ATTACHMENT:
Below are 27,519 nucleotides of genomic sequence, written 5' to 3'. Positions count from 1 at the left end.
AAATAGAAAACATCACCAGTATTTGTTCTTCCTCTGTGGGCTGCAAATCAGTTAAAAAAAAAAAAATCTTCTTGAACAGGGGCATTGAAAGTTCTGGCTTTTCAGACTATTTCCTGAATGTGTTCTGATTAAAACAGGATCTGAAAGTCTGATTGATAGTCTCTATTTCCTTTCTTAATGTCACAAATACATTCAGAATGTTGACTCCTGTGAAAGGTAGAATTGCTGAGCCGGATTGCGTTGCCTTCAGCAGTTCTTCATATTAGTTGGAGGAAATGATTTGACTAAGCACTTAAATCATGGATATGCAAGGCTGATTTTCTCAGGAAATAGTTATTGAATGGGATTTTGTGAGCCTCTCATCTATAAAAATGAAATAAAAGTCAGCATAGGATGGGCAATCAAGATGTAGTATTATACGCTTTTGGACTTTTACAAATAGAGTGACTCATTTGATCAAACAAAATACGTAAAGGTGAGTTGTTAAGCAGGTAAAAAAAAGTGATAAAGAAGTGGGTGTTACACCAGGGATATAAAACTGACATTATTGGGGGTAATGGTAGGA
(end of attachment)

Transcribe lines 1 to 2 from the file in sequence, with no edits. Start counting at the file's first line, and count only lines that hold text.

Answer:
Below are 27,519 nucleotides of genomic sequence, written 5' to 3'. Positions count from 1 at the left end.
AAATAGAAAACATCACCAGTATTTGTTCTTCCTCTGTGGGCTGCAAATCAGTTAAAAAAAAAAAAATCTTCTTGAACAGGGGCATTGAAAGTTCTGGCTTTTCAGACTATTTCCTGAATGTGTTCTGATTAAAACAGGATCTGAAAGTCTGATTGATAGTCTCTATTTCCTTTCTTAATGTCACAAATACATTCAGAATGTTGACTCCTGTGAAAGGTAGAATTGCTGAGCCGGATTGCGTTGCCTTCAGCAGTTCTTCATATTAGTTGGAGGAAATGATTTGACTAAGCACTTAAATCATGGATATGCAAGGCTGATTTTCTCAGGAAATAGTTATTGAATGGGATTTTGTGAGCCTCTCATCTATAAAAATGAAATAAAAGTCAGCATAGGATGGGCAATCAAGATGTAGTATTATACGCTTTTGGACTTTTACAAATAGAGTGACTCATTTGATCAAACAAAATACGTAAAGGTGAGTTGTTAAGCAGGTAAAAAAAAGTGATAAAGAAGTGGGTGTTACACCAGGGATATAAAACTGACATTATTGGGGGTAATGGTAGGA